Dom’s pet hate corner #1

P1010391.jpgWell, that’s the first one obviously: rogue apostrophes. Let’s leave that one there because I do it a lot myself, but if I don’t pick it up on the read through, my editor grabs it during a review.

The next one is a minor point that many are guilty of, including me. It’s the increasingly common ‘trailing off’ dialogue:

‘But Marion, we can’t just…’

Okay, I don’t have a problem with that, except that it’s often accompanied by a dialogue tag:

‘But Marion, we can’t just…,’ his voice trailed off.

Continue reading “Dom’s pet hate corner #1”

Pangea’s Mansion and the Way We Think

A few years ago I wrote a short (very short) story called Pangea’s Mansion. It was only a few lines, but it was meant to explore the idea that humans, as a species, are somewhat selfish; not only are they selfish, but they are quite willing to hurt themselves in pursuit of selfish ideals: cutting off one’s nose to spite one’s face, as it were.

People who read it seem to like it, though one or two shared the same reservation: would rich people really commit suicide because everyone else is suddenly as rich as they are?

I was exploring an idea concerning the nature of human greed, that greed is not so much about what you have, but what everyone else hasn’t got.

And today, I ran across this excellent article by Seth Godin that seems to back up what I was saying. If you’re a student of human nature it’s well worth a read:

After a company in Seattle famously raised its lowest wage tier to $70,000, two people (who got paid more than most of the other workers) quit, because they felt it wasn’t fair that people who weren’t as productive as they were were going to get a raise.

They quit a good job, a job they liked, because other people got a raise.

This is our culture of ‘getting ahead’ talking.

This is the thinking that, “First class isn’t better because of the seats, it’s better because it’s not coach.” (Several airlines have tried to launch all-first-class seating, and all of them have stumbled.)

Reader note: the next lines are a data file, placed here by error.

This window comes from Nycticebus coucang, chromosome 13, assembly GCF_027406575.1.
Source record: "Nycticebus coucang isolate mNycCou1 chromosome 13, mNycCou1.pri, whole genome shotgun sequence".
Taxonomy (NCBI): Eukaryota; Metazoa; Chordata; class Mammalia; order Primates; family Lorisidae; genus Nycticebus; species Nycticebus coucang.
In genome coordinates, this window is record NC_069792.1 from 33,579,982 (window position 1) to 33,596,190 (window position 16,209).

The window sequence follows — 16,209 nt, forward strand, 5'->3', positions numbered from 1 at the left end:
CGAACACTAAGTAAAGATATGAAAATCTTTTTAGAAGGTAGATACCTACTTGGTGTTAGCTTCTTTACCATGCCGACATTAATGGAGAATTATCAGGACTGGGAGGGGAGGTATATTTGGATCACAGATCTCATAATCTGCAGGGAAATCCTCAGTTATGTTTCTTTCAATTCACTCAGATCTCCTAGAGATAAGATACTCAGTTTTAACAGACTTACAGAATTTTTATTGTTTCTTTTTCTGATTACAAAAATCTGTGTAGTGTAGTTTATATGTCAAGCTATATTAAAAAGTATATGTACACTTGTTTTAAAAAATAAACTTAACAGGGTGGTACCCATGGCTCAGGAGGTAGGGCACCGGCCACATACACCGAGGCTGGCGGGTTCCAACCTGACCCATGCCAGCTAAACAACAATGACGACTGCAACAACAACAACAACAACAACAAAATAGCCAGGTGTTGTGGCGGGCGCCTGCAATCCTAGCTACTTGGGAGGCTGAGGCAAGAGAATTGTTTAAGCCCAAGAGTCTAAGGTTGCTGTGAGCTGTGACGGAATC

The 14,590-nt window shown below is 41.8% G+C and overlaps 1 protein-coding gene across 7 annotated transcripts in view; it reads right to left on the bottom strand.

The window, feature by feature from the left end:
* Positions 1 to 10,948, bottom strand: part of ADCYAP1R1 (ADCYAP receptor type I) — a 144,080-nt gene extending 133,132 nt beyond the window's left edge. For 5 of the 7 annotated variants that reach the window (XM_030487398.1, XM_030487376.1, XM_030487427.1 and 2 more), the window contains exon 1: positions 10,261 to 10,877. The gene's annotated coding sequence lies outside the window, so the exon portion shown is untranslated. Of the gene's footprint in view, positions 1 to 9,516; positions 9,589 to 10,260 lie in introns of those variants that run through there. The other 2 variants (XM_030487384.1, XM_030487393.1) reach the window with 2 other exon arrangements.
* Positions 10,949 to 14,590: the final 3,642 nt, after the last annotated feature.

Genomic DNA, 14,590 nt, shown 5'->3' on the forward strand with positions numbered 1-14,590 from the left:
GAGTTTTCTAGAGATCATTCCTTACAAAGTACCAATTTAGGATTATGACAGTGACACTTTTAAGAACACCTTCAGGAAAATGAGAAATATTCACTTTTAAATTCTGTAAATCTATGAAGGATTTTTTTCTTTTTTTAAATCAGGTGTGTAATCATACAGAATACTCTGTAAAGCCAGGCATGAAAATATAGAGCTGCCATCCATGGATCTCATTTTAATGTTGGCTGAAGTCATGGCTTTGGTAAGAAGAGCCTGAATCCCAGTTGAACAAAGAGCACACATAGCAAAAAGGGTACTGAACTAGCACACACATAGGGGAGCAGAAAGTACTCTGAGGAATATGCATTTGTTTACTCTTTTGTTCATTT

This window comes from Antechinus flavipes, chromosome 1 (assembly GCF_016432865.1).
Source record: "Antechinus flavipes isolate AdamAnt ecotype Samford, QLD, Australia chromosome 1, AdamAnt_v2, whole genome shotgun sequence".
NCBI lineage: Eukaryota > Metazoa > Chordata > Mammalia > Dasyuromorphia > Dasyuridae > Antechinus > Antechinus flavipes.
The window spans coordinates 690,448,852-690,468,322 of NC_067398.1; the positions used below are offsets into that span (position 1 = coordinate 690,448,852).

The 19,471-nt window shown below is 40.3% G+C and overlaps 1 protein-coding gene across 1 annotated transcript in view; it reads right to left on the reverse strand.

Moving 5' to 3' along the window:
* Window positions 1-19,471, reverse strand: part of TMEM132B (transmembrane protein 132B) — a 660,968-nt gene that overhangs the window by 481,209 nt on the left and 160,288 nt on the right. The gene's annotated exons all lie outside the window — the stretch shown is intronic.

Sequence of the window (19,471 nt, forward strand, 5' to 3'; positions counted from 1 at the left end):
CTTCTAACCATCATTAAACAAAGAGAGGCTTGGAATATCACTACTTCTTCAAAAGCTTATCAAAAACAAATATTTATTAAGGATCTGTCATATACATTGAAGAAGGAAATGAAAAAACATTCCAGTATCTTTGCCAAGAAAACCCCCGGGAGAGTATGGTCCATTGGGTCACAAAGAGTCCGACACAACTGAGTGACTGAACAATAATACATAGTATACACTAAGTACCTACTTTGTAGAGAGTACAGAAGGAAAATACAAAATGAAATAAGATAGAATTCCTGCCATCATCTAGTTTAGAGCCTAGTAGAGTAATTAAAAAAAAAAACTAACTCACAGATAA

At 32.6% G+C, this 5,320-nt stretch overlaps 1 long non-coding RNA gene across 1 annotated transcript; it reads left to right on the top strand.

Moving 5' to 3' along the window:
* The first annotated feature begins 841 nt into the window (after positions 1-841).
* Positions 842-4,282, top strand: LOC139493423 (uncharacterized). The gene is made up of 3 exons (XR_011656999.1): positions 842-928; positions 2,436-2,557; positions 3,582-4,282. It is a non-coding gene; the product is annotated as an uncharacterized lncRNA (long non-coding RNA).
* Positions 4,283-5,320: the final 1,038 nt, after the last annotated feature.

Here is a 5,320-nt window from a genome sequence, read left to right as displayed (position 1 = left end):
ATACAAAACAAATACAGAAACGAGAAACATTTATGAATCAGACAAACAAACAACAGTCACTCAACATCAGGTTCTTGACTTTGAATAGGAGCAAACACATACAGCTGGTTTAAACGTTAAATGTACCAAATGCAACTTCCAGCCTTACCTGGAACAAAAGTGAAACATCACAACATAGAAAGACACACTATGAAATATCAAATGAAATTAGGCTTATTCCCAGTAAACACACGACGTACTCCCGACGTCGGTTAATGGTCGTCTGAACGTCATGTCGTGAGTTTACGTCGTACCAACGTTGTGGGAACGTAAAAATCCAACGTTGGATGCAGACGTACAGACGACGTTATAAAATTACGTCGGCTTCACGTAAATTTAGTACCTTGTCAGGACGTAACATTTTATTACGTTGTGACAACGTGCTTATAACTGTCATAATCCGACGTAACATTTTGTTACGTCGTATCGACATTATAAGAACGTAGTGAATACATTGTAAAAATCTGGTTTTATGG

And of course it works in the other direction too. Have you read Don Delilo’s White Noise?  An absolute classsic. There’s one particular scene that takes place aboard a plane that suffers a mid-air emergency. Thinking that the jet is about to crash, the first-class passengers attempt to surge towards the rear of the plane where they believe they’ll have a better chance of survival. What really had me in stitches was the reaction of the people in coach:

“No! You rich fuckers paid for first-class; you can stay in first-class!”

Sort of a reverse survivalist snobbery.

I always thought that writing good characters was about making them react in surprising and varying ways; but sometimes they react in ways that are totally expected; it’s just that the reaction is not something we like to see in ourselves.


Erotica without the sex

One thing that writing an erotic novel has given me is a sense of discipline. I don’t mean that I’ll look at a piece and think ‘Ookay, I think I might have gone a bit far there…’ It’s more a case of not taking the erotic prose to a point where it becomes a little… well… ridiculous. I was concerned about this when I started work on the Quisling Orchid, so I set myself a very simple goal: Don’t write anything that will earn you a spot on the ‘ten worse sex scenes of the year.’

As well as going to far, you can just as easily write something that’s hampered by your own inhibitions. I come across a lot of writers who’ve churned out some pretty staid erotic fiction simply because they’re afraid that someone they know will read it. The last thing you want is your great aunt (the one who promised to leave you the cottage) thinking you’re into auto asphyxiation.

Get over it, you tell ’em, it’s holding you back.

So they get over it, and then go from the shallow side, straight of the deep end; now we get some erotic writing that can only be described as ‘gooey’: you finish reading it and you think ‘Jesus, who’s going to clean all that up!’ But to be honest, going too far is probably better than stopping yourself from going far enough.

Worthwhile erotica is hard to do, so read the good (so you know what you’re looking for in your own work) and the bad (so you know crap erotica when you’ve written it yourself).

For me, what makes a piece of writing erotic is the atmosphere surrounding it, not necessarily the sexual act itself. The erotic is in building the heat and anticipation, and it’s a very good way to practice your writing: write an erotic scene that you know isn’t going to end in someone getting jumped. It helps focus your mind on the characters and their surroundings, on what you can do to charge the atmosphere and then finally expel that charge. Don’t discharge using any of the following:

  1. The sudden popping of champagne cork that no one has twisted.
  2. The sudden appearance of fireworks at the window.
  3. Sighing.
  4. Crossing of legs.
  5. The sudden and inexplicable destruction of a nearby planet.

And as with all writing, never hold back in your initial draft; the dodgy stuff can always be fixed later. But if you inhibit yourself from day one, then you’ll probably just stay inhibited until you publish.

Here’s a section of The Quisling Orchid that took me a while to get right; the first few drafts went too far too quickly; the next few were a little bit staid. The one after that was okay, and it was at that point I realised that I actually preferred the first one. Sometimes, the most erotic scene is all about the anticipation.

The Quisling Orchid (extract)






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